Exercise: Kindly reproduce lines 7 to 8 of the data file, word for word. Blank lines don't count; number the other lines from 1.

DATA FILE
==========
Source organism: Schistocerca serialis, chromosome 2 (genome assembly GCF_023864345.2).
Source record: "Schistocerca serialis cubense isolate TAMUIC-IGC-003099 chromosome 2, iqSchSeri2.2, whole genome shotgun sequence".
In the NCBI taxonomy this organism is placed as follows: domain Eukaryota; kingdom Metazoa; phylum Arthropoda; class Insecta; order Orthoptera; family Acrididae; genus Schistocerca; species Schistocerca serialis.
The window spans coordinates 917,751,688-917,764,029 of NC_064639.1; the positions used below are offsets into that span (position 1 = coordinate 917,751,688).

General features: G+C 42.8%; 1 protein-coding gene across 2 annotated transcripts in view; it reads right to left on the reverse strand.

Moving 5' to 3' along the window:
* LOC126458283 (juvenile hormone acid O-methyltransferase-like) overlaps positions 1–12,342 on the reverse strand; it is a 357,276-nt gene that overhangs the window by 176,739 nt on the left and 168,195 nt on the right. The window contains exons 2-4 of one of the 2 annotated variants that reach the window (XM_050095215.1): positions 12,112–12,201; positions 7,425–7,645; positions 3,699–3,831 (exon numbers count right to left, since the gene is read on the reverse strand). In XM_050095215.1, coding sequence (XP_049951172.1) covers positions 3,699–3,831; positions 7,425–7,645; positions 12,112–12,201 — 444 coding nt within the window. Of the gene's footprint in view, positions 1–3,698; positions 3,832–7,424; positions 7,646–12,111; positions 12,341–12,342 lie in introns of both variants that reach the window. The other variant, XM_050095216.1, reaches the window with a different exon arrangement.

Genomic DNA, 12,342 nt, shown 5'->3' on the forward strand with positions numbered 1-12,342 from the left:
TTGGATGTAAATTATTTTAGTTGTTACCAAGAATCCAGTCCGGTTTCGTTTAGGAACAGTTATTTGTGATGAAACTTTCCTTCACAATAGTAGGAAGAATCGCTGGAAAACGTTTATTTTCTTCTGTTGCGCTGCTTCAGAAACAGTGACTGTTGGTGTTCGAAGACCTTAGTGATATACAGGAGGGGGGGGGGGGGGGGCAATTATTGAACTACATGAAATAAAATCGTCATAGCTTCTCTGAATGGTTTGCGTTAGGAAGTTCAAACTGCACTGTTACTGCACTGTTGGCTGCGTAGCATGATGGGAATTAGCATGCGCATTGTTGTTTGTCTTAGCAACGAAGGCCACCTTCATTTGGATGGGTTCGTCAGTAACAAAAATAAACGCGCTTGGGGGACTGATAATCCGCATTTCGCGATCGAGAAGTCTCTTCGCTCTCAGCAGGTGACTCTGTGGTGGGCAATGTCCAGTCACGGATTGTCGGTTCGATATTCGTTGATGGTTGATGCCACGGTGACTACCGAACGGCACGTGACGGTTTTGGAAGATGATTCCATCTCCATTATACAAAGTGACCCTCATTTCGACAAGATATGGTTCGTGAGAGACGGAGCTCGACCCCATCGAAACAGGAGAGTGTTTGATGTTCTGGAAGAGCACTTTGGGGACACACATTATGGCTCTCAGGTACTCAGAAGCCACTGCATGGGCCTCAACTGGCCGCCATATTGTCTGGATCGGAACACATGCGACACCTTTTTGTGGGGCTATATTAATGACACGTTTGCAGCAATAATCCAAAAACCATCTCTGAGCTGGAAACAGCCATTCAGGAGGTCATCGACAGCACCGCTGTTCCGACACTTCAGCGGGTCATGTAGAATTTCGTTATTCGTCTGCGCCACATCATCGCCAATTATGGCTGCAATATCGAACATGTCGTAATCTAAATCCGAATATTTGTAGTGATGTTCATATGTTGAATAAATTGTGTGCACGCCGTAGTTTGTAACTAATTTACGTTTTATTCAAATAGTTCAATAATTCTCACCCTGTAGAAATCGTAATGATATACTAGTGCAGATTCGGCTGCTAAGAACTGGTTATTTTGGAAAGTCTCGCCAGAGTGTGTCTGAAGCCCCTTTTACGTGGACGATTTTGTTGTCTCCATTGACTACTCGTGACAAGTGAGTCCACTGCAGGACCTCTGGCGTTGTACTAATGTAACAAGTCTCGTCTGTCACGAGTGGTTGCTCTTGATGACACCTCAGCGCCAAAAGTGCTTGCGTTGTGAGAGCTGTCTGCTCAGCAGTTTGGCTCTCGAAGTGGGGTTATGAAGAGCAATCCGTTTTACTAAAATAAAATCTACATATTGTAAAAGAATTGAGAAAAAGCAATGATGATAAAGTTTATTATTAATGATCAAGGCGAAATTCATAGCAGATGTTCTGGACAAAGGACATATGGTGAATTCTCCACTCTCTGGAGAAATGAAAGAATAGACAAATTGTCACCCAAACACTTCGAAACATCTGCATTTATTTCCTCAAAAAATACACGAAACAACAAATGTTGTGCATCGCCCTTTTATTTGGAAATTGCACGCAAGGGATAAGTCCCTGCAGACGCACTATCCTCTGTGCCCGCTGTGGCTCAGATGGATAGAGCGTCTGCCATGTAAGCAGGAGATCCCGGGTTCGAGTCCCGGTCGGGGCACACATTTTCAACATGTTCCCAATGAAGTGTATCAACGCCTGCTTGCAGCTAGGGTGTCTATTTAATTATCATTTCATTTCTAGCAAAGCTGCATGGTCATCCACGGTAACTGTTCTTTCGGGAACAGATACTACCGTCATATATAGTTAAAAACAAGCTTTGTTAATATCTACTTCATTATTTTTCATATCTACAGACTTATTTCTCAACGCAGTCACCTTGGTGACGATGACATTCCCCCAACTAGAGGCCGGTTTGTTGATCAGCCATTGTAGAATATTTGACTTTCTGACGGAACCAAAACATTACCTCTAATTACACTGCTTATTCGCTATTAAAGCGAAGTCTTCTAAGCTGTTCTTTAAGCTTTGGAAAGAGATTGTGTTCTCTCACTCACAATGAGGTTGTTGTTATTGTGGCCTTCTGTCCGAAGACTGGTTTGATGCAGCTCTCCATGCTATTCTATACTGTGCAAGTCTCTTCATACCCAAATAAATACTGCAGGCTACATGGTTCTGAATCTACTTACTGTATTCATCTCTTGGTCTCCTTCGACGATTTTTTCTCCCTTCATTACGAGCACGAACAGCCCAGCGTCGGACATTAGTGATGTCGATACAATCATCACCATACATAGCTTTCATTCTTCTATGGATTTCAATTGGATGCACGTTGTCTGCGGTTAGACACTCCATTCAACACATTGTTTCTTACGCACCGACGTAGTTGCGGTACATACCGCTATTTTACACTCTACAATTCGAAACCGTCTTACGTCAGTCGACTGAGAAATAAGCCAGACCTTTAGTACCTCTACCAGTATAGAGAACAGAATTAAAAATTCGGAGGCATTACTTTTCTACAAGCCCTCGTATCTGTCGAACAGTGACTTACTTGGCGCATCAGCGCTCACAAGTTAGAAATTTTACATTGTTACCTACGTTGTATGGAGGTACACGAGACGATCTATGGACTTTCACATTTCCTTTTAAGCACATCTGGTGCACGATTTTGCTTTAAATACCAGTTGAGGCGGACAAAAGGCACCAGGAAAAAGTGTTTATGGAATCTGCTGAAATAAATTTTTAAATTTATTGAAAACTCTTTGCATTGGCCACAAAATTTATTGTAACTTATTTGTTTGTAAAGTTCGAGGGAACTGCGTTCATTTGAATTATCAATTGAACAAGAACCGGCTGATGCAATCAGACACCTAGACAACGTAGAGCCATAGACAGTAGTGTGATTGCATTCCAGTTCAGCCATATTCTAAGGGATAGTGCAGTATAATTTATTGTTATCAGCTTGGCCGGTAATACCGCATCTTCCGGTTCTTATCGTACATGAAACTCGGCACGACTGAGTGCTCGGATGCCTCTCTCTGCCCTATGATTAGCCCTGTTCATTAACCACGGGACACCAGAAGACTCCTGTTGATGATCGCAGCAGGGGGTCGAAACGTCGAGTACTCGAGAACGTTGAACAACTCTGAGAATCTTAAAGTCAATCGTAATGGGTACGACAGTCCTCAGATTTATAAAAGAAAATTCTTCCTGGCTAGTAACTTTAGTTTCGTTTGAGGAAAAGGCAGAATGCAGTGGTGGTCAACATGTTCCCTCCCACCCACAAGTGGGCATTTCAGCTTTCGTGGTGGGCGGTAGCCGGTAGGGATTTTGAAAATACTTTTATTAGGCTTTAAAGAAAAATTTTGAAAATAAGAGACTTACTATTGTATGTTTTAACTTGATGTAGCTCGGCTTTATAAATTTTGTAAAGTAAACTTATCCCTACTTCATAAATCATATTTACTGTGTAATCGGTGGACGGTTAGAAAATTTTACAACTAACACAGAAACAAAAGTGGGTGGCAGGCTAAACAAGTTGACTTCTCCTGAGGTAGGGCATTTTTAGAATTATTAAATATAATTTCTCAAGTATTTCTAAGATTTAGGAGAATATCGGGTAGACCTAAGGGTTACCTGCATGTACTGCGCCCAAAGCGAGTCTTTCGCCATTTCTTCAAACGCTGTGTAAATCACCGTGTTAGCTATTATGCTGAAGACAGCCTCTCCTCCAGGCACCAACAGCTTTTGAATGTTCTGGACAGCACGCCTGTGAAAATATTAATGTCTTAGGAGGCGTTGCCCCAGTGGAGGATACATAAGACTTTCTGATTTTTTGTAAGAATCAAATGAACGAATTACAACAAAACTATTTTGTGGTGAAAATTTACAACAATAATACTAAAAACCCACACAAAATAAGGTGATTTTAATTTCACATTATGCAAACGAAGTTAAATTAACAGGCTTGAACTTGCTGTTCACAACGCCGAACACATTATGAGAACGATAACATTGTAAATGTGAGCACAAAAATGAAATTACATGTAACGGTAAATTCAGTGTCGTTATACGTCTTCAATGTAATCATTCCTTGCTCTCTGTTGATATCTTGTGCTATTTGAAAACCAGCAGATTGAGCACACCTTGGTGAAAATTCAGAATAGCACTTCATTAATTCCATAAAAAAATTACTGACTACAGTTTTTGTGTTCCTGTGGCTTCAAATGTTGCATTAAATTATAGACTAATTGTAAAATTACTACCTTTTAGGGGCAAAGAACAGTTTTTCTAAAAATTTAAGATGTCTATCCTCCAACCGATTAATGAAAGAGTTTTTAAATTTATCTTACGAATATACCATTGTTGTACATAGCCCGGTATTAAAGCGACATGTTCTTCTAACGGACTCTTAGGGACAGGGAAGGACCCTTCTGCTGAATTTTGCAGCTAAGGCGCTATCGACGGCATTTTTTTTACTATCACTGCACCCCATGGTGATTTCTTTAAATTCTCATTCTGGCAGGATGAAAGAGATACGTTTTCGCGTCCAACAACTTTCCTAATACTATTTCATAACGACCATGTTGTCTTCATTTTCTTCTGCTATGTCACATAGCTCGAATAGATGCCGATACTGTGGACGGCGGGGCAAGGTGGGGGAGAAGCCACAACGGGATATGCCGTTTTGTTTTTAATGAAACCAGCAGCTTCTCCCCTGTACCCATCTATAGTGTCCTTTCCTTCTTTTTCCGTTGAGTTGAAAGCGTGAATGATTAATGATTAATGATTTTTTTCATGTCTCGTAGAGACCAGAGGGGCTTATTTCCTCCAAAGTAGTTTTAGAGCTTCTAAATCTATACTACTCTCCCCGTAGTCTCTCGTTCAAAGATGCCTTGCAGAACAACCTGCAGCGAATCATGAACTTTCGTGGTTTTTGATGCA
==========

* LOC126458283 (juvenile hormone acid O-methyltransferase-like) overlaps positions 1–12,342 on the reverse strand; it is a 357,276-nt gene that overhangs the window by 176,739 nt on the left and 168,195 nt on the right. The window contains exons 2-4 of one of the 2 annotated variants that reach the window (XM_050095215.1): positions 12,112–12,201; positions 7,425–7,645; positions 3,699–3,831 (exon numbers count right to left, since the gene is read on the reverse strand). In XM_050095215.1, coding sequence (XP_049951172.1) covers positions 3,699–3,831; positions 7,425–7,645; positions 12,112–12,201 — 444 coding nt within the window. Of the gene's footprint in view, positions 1–3,698; positions 3,832–7,424; positions 7,646–12,111; positions 12,341–12,342 lie in introns of both variants that reach the window. The other variant, XM_050095216.1, reaches the window with a different exon arrangement.

Genomic DNA, 12,342 nt, shown 5'->3' on the forward strand with positions numbered 1-12,342 from the left: